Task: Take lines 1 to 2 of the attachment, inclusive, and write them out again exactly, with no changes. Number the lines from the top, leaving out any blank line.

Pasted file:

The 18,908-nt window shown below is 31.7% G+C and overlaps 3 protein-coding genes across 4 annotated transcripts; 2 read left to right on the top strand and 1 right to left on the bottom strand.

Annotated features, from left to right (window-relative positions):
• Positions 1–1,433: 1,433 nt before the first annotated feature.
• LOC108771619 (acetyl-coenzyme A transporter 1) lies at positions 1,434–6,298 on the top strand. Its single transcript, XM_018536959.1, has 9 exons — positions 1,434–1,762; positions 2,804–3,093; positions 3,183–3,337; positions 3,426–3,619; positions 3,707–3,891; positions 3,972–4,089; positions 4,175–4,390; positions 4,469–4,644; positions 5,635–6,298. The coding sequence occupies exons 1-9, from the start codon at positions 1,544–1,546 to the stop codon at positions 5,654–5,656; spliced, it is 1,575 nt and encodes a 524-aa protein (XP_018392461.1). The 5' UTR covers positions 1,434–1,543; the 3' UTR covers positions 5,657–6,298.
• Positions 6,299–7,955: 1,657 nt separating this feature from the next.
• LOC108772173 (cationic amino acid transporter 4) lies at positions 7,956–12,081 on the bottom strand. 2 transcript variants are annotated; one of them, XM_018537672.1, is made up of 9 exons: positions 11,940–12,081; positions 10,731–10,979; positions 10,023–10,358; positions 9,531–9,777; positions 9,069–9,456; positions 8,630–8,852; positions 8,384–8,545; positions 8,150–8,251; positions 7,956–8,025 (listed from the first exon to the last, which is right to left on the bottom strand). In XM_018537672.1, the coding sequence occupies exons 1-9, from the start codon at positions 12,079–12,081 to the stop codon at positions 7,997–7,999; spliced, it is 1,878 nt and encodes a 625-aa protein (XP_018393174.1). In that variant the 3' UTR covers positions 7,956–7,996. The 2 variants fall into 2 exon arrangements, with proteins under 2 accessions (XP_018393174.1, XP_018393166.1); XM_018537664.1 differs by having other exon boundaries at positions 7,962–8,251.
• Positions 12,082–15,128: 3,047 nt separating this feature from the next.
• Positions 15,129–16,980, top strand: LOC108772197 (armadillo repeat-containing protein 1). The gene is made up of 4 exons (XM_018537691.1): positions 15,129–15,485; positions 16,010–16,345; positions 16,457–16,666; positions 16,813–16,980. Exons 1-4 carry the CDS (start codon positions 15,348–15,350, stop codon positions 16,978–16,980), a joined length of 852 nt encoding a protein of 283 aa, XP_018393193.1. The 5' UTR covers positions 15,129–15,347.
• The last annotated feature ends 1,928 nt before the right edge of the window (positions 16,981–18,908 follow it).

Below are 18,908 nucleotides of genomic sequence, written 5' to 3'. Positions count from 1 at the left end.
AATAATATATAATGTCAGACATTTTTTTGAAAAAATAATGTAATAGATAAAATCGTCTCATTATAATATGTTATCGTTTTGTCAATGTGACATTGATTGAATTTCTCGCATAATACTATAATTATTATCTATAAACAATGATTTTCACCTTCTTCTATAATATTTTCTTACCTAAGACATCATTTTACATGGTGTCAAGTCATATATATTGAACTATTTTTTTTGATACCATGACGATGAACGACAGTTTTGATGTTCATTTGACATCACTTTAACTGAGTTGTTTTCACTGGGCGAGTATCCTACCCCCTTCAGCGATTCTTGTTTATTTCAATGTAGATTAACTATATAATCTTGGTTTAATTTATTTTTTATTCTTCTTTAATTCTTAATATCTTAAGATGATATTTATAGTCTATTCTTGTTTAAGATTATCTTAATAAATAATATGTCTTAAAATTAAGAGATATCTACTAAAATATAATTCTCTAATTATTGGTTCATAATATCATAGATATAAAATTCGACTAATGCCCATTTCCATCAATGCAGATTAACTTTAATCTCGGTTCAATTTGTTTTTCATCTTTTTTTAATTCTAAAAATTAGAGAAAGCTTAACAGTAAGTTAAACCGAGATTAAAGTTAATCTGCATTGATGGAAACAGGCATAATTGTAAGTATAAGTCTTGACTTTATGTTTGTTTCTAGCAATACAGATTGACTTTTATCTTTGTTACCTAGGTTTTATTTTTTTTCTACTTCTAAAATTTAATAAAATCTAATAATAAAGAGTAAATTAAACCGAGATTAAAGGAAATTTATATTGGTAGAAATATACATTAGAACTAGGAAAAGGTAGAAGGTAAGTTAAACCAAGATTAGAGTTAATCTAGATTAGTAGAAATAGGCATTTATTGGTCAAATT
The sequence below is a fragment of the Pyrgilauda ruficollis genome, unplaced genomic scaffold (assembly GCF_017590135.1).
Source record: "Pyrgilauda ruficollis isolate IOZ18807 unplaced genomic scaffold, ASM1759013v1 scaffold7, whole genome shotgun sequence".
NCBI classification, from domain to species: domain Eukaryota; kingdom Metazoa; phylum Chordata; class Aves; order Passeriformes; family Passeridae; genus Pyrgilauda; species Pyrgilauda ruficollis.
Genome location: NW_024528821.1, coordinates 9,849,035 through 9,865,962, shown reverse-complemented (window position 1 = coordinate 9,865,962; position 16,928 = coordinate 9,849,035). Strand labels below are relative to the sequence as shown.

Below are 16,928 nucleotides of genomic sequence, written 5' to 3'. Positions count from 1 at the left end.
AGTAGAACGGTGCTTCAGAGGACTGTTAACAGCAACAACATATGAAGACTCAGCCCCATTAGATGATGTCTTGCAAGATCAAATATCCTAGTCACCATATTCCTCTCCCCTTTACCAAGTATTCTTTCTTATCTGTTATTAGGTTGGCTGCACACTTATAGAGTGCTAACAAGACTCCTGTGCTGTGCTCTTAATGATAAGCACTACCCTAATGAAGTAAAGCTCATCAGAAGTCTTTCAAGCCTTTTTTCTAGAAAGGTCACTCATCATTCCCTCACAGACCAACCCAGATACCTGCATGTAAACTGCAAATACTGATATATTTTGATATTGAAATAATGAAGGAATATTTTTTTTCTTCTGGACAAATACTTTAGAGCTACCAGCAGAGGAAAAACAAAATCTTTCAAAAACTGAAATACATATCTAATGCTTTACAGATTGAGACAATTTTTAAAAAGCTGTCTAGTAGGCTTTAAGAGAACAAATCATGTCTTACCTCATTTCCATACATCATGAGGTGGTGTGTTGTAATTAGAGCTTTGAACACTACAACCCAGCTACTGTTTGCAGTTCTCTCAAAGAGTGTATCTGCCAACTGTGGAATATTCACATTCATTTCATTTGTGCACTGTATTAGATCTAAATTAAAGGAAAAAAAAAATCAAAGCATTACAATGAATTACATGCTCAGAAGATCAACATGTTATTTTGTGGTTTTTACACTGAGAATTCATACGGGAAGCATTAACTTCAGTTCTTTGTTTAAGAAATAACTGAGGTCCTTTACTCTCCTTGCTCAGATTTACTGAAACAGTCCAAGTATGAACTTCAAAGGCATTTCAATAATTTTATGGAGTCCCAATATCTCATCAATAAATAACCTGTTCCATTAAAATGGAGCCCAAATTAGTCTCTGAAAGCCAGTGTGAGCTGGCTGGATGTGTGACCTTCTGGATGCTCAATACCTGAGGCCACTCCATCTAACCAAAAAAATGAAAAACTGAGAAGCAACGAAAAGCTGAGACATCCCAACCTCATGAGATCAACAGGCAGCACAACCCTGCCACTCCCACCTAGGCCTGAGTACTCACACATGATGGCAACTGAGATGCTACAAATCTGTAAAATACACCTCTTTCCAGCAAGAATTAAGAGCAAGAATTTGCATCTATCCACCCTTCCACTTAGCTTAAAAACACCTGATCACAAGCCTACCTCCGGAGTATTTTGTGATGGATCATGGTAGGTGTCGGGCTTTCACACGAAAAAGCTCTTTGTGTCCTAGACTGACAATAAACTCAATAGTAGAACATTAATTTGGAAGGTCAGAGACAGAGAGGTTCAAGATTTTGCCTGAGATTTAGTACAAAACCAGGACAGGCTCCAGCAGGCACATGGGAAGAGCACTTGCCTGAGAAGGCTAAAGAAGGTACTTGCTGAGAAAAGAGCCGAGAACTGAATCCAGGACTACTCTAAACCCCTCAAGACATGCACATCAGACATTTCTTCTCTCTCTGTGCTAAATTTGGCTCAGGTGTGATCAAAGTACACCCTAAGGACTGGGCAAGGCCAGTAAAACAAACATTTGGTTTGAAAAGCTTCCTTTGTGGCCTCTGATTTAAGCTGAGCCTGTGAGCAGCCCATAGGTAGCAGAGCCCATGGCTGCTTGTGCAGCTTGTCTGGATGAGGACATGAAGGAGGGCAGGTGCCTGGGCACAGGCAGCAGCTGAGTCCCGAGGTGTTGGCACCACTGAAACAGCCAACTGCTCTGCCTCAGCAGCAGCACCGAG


The 18,908-nt window shown below is 31.7% G+C and overlaps 3 protein-coding genes across 4 annotated transcripts; 2 read left to right on the top strand and 1 right to left on the bottom strand.

Annotated features, from left to right (window-relative positions):